Quaternions

This page is a sub-page of our page on Geometric Numbers in Euclidean 3D-space.

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Related KMR-pages:

Clifford Algebra
Geometric Algebra
Complex Numbers

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Other relevant sources of information:

Quaternion (at Wikipedia)
Rotor (at Wikipedia)
Versor (at Wikipedia)

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The quaternions represented as the even subalgebra
of the Clifford algebra \, C_l(e_1, e_2, e_3) \, over the real numbers \, \mathbb {R}
.

\, - e_1, - e_2, - e_3 \,

\, \textcolor {red} {e_1 e_2, e_2 e_3, e_1 e_3} \,

1-blades and 2-blades in the basis for CliffordAlg(e_1, e_2, e_3)

This diagram shows the 1-blades (unbroken black arrows) and the 2-blades (red, dotted, broken arrows) among the blades in the canonical basis for \, C_l(e_1, e_2, e_3) .
The negatives of the 1-blades are shown as dotted black arrows.

The 2-blades \, \textcolor {red} {e_1 e_2} \textcolor {black} {,} \textcolor {red} {e_2 e_3} \textcolor {black} {,} \textcolor {red} {e_1 e_3} \,
represent the directed area within the corresponding squares.

\, e_1^2 = e_2^2 = e_3^2 = 1 \,

\, e_k e_i = - e_i e_k , k \neq i \,

Hence we have for \, k \neq i \, : \, (e_i e_k)^2 = e_i e_k e_i e_k = - e_k e_i e_i e_k = - e_k e_k = -1

Addition rule for the even subalgebra of \, C_l(e_1, e_2, e_3) \, :

\, (\alpha \textcolor {red} 1 + \alpha_{12} \textcolor {red} {e_1 e_2} + \alpha_{23} \textcolor {red} {e_2 e_3} \, + \alpha_{13} \textcolor {red} {e_1 e_3}) \, +
\, + \, (\alpha' \textcolor {red} 1 +\alpha'_{12} \textcolor {red} {e_1 e_2} + \alpha'_{23} \textcolor {red} {e_2 e_3} + \alpha'_{13} \textcolor {red} {e_1 e_3}) \stackrel {\mathrm{def}}{=} \,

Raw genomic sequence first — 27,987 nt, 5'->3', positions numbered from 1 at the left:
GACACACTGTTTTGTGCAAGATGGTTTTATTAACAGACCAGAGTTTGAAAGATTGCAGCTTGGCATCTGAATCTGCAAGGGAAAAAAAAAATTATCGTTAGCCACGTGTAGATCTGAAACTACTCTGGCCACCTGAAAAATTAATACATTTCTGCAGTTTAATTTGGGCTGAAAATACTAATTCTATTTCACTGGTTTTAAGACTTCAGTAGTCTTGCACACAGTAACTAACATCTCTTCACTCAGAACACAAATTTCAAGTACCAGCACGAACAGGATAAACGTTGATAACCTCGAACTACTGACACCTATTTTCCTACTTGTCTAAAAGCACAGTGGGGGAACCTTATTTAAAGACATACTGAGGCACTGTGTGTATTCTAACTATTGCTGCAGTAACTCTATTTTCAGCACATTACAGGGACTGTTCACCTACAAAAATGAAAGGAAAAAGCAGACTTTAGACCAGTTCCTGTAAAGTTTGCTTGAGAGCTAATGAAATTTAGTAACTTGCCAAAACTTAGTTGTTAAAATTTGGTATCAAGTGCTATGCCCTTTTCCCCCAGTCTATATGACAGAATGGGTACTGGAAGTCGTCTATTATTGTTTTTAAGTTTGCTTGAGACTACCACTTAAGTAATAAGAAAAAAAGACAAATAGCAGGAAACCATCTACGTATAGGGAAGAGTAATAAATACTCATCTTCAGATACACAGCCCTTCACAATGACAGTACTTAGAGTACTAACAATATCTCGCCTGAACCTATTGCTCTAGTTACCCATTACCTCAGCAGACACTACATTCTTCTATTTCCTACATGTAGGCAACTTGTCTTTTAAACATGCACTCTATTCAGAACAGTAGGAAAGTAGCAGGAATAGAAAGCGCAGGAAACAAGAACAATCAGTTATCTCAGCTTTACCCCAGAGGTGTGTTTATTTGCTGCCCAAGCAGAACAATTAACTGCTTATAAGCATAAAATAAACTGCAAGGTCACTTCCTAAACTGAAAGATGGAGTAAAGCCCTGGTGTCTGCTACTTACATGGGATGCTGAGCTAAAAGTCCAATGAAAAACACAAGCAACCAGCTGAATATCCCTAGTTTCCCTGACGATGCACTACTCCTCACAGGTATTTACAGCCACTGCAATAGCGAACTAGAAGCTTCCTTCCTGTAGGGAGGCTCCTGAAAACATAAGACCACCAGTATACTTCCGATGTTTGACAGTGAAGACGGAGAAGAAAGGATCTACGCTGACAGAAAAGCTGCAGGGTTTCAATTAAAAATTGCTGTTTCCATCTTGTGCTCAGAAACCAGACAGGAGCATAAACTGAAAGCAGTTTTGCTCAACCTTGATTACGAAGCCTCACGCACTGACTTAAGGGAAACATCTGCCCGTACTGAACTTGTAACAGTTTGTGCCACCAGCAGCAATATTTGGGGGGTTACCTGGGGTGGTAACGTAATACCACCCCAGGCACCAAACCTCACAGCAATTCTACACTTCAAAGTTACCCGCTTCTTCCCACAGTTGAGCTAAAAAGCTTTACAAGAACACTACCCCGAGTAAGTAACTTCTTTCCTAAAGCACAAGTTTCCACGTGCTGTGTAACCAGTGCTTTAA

\stackrel {\mathrm{def}}{=} \, (\alpha + \alpha') \textcolor {red} 1 + (\alpha_{12} + \alpha'_{12}) \textcolor {red} {e_1 e_2} + (\alpha_{23} + \alpha'_{23}) \textcolor {red} {e_2 e_3} + (\alpha_{13} + \alpha'_{13}) \textcolor {red} {e_1 e_3} .

Multiplication table for the even subalgebra of \, C_l(e_1, e_2, e_3) \, :

\, \begin{matrix} * & ~ & \textcolor {red} 1 & \textcolor {red} {e_1 e_2} & \textcolor {red} {e_2 e_3} & \textcolor {red} {e_1 e_3} \\ & & & & & & \\ \textcolor {red} 1 & ~ & \textcolor {red} 1 & \textcolor {red} {e_1 e_2} & \textcolor {red} {e_2 e_3} & \textcolor {red} {e_1 e_3} \\ \textcolor {red} {e_1 e_2} & ~ & \textcolor {red} {e_1 e_2} & - \textcolor {red} 1 & \textcolor {red} {e_1 e_3} & - \textcolor {red} {e_2 e_3} \\ \textcolor {red} {e_2 e_3} & ~ & \textcolor {red} {e_2 e_3} & - \textcolor {red} {e_1 e_3} & - \textcolor {red} 1 & \textcolor {red} {e_1 e_2} \\ \textcolor {red} {e_1 e_3} & ~ & \textcolor {red} {e_1 e_3} & \textcolor {red} {e_2 e_3} & - \textcolor {red} {e_1 e_2} & - \textcolor {red} 1 \, \end{matrix} \, .

Multiplication table for the quaternions:

\, \begin{matrix} * & ~ & \bold 1 & \;\; \bold i & \, \bold j & \, \bold k \\ & & & & & & \\ \bold 1 & ~ & \bold 1 & \;\; \bold i & \;\; \bold j & \;\; \bold k \\ \bold i & ~ & \bold i & - \bold 1 & \;\; \bold k & - \bold j \\ \bold j & ~ & \bold j & - \bold k & - \bold 1 & \;\; \bold i \\ \bold k & ~ & \bold k & \;\; \bold j & - \bold i & - \bold 1 \, \end{matrix} \, .

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Substituting \, \bold 1 = \textcolor {red} {1} \, , \, \bold i = \textcolor {red} {e_1 e_2} \, , \, \bold j = \textcolor {red} {e_2 e_3} \, , \bold k = \textcolor {red} {e_1 e_3} \, and comparing the two multiplication tables, we see that they are identical, and therefore they represent the same mathematical structure.

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What are quaternions, and how do you visualize them? A story of four dimensions.
(3Blue1Brown on YouTube):

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Quaternions Explained Briefly (Mathoma on YouTube):

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Understanding Quaternions through Geometric Algebra (Jorge Rodriguez on YouTube):

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